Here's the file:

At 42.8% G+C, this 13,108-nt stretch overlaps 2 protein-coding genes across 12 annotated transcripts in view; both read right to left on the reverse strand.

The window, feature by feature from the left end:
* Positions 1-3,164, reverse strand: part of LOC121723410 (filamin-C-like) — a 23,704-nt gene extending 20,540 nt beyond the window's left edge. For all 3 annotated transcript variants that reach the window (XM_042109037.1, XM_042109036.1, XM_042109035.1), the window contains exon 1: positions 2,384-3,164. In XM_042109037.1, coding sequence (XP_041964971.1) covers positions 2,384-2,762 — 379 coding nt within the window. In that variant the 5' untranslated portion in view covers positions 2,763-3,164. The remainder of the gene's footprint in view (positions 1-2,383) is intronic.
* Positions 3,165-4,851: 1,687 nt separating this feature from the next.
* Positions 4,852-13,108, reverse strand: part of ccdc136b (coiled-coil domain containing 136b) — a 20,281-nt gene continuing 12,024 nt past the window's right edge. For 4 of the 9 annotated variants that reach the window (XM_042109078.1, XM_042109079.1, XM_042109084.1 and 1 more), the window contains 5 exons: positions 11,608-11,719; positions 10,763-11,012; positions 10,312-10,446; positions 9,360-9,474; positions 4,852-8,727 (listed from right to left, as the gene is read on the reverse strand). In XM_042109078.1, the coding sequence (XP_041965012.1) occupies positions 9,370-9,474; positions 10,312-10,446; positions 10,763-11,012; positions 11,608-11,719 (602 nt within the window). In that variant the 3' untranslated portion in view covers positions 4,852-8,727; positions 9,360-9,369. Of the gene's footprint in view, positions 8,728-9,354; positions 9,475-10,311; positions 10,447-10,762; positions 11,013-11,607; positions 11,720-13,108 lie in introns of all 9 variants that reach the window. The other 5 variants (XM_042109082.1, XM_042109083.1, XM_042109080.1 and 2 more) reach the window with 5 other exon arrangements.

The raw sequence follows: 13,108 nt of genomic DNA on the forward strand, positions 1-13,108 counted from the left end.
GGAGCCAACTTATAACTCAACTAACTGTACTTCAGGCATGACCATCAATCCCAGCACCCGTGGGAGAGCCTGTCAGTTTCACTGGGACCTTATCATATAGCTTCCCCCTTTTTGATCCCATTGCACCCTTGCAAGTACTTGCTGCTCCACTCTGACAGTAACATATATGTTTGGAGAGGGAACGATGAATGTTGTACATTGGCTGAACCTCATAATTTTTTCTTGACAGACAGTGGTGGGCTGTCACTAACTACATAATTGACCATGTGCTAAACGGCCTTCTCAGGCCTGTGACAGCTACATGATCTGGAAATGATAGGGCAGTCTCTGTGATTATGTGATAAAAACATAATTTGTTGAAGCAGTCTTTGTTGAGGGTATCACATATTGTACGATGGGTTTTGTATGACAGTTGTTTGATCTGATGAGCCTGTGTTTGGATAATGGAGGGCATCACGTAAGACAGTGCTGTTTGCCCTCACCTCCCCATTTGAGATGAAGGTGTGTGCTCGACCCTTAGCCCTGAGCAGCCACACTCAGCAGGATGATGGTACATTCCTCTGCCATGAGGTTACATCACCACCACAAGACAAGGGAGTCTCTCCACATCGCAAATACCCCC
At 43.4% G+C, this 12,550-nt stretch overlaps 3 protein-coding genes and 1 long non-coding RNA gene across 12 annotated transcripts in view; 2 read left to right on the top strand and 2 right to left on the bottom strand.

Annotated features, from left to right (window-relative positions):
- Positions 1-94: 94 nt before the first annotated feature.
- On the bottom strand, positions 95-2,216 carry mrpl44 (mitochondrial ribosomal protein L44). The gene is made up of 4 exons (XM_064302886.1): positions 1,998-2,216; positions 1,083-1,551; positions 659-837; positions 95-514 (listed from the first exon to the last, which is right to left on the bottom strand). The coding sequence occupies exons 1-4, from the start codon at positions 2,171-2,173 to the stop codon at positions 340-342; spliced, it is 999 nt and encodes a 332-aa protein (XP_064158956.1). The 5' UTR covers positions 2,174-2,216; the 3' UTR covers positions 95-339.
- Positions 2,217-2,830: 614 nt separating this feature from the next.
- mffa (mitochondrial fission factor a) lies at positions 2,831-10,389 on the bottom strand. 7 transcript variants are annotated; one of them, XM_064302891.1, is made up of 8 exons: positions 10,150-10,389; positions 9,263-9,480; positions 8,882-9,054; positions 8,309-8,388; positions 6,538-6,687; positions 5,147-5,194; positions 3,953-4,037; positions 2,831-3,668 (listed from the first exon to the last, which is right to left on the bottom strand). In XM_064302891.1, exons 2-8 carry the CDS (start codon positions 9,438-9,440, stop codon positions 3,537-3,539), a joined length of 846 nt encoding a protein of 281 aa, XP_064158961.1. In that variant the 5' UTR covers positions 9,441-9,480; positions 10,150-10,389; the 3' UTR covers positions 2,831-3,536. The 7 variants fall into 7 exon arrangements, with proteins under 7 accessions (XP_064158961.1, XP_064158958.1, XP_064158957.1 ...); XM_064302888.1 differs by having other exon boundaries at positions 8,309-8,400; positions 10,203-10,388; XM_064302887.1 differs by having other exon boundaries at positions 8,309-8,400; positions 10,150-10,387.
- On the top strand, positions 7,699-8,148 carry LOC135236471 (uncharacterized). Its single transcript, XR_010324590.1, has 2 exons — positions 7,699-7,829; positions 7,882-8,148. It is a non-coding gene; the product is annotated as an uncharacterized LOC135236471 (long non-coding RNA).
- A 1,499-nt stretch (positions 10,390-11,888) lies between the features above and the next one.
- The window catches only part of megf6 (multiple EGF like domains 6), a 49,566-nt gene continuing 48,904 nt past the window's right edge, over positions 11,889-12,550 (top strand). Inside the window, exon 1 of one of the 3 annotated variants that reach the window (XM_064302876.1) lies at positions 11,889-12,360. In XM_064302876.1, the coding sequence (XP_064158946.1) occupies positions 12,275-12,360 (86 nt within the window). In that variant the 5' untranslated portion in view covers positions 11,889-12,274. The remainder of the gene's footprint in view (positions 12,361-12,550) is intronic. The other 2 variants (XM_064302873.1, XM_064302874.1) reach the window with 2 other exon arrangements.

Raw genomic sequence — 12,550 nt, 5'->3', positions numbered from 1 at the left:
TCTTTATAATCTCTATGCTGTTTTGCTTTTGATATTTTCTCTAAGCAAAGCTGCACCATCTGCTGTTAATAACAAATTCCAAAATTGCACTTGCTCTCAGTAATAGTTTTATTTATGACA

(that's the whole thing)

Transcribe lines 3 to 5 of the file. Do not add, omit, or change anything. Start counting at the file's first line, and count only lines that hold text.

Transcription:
* Positions 1-3,164, reverse strand: part of LOC121723410 (filamin-C-like) — a 23,704-nt gene extending 20,540 nt beyond the window's left edge. For all 3 annotated transcript variants that reach the window (XM_042109037.1, XM_042109036.1, XM_042109035.1), the window contains exon 1: positions 2,384-3,164. In XM_042109037.1, coding sequence (XP_041964971.1) covers positions 2,384-2,762 — 379 coding nt within the window. In that variant the 5' untranslated portion in view covers positions 2,763-3,164. The remainder of the gene's footprint in view (positions 1-2,383) is intronic.
* Positions 3,165-4,851: 1,687 nt separating this feature from the next.
* Positions 4,852-13,108, reverse strand: part of ccdc136b (coiled-coil domain containing 136b) — a 20,281-nt gene continuing 12,024 nt past the window's right edge. For 4 of the 9 annotated variants that reach the window (XM_042109078.1, XM_042109079.1, XM_042109084.1 and 1 more), the window contains 5 exons: positions 11,608-11,719; positions 10,763-11,012; positions 10,312-10,446; positions 9,360-9,474; positions 4,852-8,727 (listed from right to left, as the gene is read on the reverse strand). In XM_042109078.1, the coding sequence (XP_041965012.1) occupies positions 9,370-9,474; positions 10,312-10,446; positions 10,763-11,012; positions 11,608-11,719 (602 nt within the window). In that variant the 3' untranslated portion in view covers positions 4,852-8,727; positions 9,360-9,369. Of the gene's footprint in view, positions 8,728-9,354; positions 9,475-10,311; positions 10,447-10,762; positions 11,013-11,607; positions 11,720-13,108 lie in introns of all 9 variants that reach the window. The other 5 variants (XM_042109082.1, XM_042109083.1, XM_042109080.1 and 2 more) reach the window with 5 other exon arrangements.